Religious Organizations Plan to Be Heard by G-20 Summit

Article excerpt

Bette McDevitt doesn't know what she and other grandmothers will protest when the G-20 international economic summit comes to Pittsburgh, but she knows they'll be there.

"We're a bunch of crazy women with feather boas and tennis shoes and crazy-looking hats," McDevitt, 76, of the North Side said about Raging Grannies of Pittsburgh, the group she helped establish in 2002.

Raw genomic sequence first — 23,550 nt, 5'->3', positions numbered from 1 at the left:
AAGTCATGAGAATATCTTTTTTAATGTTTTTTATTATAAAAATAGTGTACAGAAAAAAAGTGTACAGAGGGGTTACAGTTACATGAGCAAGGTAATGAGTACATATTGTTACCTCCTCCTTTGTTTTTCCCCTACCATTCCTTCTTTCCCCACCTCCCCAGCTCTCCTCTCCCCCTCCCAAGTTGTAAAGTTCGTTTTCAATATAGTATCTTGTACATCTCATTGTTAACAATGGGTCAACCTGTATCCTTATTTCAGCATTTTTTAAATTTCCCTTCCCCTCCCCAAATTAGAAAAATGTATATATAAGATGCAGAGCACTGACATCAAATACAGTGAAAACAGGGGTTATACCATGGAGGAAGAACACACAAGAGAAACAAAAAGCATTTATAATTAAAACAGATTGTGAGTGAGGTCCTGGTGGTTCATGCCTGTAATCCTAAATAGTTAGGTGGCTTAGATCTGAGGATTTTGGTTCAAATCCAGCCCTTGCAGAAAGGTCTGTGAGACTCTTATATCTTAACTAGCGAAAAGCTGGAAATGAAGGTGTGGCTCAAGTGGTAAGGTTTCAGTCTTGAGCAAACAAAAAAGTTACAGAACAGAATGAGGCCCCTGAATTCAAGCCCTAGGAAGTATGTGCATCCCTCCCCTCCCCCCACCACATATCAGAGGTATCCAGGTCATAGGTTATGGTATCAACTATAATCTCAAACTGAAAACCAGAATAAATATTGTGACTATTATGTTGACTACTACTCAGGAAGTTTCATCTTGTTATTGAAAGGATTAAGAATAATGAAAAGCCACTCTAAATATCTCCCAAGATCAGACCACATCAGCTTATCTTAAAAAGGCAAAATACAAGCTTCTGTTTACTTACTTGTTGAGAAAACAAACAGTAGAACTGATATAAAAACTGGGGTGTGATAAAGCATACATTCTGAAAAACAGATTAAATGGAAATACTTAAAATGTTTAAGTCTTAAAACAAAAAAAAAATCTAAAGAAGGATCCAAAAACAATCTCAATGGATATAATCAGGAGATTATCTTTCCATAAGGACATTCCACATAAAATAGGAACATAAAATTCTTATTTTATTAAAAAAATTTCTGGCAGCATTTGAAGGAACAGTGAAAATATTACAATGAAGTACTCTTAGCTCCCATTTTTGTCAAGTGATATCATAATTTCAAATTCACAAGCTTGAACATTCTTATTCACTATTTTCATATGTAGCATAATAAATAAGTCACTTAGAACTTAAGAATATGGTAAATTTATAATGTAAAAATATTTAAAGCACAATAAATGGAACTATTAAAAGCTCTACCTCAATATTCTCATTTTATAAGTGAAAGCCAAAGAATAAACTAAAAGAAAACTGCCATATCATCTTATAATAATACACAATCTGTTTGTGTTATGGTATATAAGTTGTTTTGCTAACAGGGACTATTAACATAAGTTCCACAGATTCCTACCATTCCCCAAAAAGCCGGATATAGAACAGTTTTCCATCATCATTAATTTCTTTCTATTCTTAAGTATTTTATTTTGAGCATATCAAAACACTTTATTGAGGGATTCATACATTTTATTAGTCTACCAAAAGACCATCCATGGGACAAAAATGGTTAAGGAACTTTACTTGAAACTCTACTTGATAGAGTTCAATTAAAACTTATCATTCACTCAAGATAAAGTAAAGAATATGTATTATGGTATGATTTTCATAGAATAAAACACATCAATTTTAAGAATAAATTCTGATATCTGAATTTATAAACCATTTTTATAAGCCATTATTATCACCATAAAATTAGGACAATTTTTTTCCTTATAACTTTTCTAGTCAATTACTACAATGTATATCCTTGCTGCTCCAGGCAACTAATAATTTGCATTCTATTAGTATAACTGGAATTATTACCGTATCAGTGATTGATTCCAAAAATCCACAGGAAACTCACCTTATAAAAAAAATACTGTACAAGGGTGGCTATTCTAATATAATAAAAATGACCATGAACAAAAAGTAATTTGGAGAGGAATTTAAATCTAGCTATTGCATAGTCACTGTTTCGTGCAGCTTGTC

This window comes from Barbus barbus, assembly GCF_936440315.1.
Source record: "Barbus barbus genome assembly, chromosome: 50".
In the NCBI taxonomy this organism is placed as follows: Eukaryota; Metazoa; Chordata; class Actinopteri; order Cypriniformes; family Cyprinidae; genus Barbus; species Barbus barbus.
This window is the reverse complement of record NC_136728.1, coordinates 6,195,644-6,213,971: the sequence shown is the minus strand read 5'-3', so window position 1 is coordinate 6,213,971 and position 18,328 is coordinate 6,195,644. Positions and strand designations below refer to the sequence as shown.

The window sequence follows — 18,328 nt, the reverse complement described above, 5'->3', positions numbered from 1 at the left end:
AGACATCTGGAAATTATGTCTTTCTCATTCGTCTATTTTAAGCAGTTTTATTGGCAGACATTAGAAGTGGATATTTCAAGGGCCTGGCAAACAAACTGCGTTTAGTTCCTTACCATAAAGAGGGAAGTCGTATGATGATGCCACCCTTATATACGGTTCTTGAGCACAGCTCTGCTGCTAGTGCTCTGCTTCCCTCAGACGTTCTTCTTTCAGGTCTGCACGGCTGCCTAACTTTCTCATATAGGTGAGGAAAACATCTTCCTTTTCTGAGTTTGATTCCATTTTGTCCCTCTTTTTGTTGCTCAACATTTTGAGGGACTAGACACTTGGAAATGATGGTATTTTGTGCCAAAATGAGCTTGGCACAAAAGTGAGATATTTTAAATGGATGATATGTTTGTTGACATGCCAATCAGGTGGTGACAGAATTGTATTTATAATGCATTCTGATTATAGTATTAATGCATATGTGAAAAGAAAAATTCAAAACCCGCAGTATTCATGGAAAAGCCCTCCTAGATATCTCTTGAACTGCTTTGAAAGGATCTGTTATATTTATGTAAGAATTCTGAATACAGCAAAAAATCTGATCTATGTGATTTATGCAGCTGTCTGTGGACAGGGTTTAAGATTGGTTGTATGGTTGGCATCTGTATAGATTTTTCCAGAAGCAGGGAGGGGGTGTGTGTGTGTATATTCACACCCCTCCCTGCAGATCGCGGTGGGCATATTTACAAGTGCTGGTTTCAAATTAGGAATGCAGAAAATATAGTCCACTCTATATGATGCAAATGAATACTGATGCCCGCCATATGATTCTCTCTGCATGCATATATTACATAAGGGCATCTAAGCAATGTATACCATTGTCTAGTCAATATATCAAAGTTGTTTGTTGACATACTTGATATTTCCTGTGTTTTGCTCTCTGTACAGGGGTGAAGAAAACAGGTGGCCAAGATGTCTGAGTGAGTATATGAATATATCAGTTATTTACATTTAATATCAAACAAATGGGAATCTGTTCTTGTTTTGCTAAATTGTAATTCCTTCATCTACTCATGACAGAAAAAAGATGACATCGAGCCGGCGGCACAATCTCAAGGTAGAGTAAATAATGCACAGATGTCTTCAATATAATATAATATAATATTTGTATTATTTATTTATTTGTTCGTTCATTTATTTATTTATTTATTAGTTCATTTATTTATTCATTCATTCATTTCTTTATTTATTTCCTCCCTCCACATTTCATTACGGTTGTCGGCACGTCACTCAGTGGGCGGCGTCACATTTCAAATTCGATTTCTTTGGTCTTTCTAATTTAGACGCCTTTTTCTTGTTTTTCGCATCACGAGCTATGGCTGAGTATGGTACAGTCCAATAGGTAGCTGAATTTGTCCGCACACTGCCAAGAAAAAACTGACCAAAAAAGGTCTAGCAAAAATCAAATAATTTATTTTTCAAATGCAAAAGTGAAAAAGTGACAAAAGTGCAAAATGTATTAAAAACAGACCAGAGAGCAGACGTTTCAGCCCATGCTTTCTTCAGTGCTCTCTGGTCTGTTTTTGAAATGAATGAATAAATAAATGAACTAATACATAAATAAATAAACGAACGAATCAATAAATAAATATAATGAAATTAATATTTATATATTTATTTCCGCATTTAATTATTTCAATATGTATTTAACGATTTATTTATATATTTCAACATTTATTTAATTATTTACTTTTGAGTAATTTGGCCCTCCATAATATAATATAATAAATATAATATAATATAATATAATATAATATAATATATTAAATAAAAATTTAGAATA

The women dress in funny costumes and sing humorous songs to bring attention to their causes.

"Poverty, the economy, war ... there's no shortage of issues," McDevitt said.

National and regional religious leaders are meeting in Pittsburgh today and Tuesday to work on plans for a religious side of the summit, said the Rev. Donald Green, executive director of Christian Associates of Southwest Pennsylvania, an ecumenical organization covering 10 counties.

"We want to pray; others may want something more progressive," he said.

Religious leaders said they hoped to shower the G-20 with prayers before an expected "circus" of anarchists tries to take center stage at the summit, scheduled for Sept. …